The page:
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  • Writer's pictureBrent Payne

Page Title modified by JavaScript

The URL in question has a page title that varies from the initial HTML response to the rendered HTML.

Why is this important?

As Google's documentation states, employing JavaScript to alter the page title is perfectly acceptable:

Yet, this isn't necessarily the best practice for presenting content to search engines.

Rending webpages consumes significant resources and is far slower than accessing source HTML content.

Google adopts a two-phase approach to crawling: an initial review of the HTML response followed by page rendering for a secondary review. The index can change after this second review.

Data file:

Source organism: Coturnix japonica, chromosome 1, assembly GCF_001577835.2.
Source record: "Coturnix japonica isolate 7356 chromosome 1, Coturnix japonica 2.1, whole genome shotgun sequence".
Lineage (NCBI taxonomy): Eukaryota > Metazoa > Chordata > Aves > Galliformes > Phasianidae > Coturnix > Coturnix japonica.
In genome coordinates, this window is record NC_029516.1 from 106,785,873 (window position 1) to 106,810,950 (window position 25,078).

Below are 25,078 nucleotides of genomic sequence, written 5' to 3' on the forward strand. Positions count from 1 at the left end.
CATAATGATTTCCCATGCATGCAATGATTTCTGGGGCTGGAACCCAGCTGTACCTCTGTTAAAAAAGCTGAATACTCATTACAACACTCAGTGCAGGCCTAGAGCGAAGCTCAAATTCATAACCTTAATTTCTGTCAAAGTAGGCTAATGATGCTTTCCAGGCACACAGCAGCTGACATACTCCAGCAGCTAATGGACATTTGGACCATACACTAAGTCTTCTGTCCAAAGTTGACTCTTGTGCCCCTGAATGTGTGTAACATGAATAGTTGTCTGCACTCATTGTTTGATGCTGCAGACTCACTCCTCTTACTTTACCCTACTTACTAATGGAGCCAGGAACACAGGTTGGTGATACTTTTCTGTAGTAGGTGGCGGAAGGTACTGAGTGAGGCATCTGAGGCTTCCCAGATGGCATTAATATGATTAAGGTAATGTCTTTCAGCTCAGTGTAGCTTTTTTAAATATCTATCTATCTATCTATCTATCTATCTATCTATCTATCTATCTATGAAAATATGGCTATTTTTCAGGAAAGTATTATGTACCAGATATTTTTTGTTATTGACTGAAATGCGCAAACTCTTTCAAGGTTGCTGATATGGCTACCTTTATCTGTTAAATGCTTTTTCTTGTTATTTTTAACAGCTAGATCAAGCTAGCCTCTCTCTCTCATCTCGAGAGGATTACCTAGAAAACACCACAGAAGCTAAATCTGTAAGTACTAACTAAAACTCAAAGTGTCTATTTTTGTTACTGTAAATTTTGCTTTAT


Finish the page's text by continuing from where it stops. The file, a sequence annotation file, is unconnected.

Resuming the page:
It is critical that the initial HTML response accurately reflects the key elements you wish to be indexed, including the page title.

If the title is being changed via JavaScript, this could mean that Google initially indexes the title from the HTML response, potentially causing a lag before the rendered HTML title is acknowledged.

This issue is exacerbated if the page content and title undergo frequent changes, leading to outdated titles in the Google index.

What does the Optimization check?

The Optimization will activate if there is a discrepancy between the page title in the response and the rendered HTML.

Examples that trigger this Optimization

This Optimization will be triggered if a URL's response HTML


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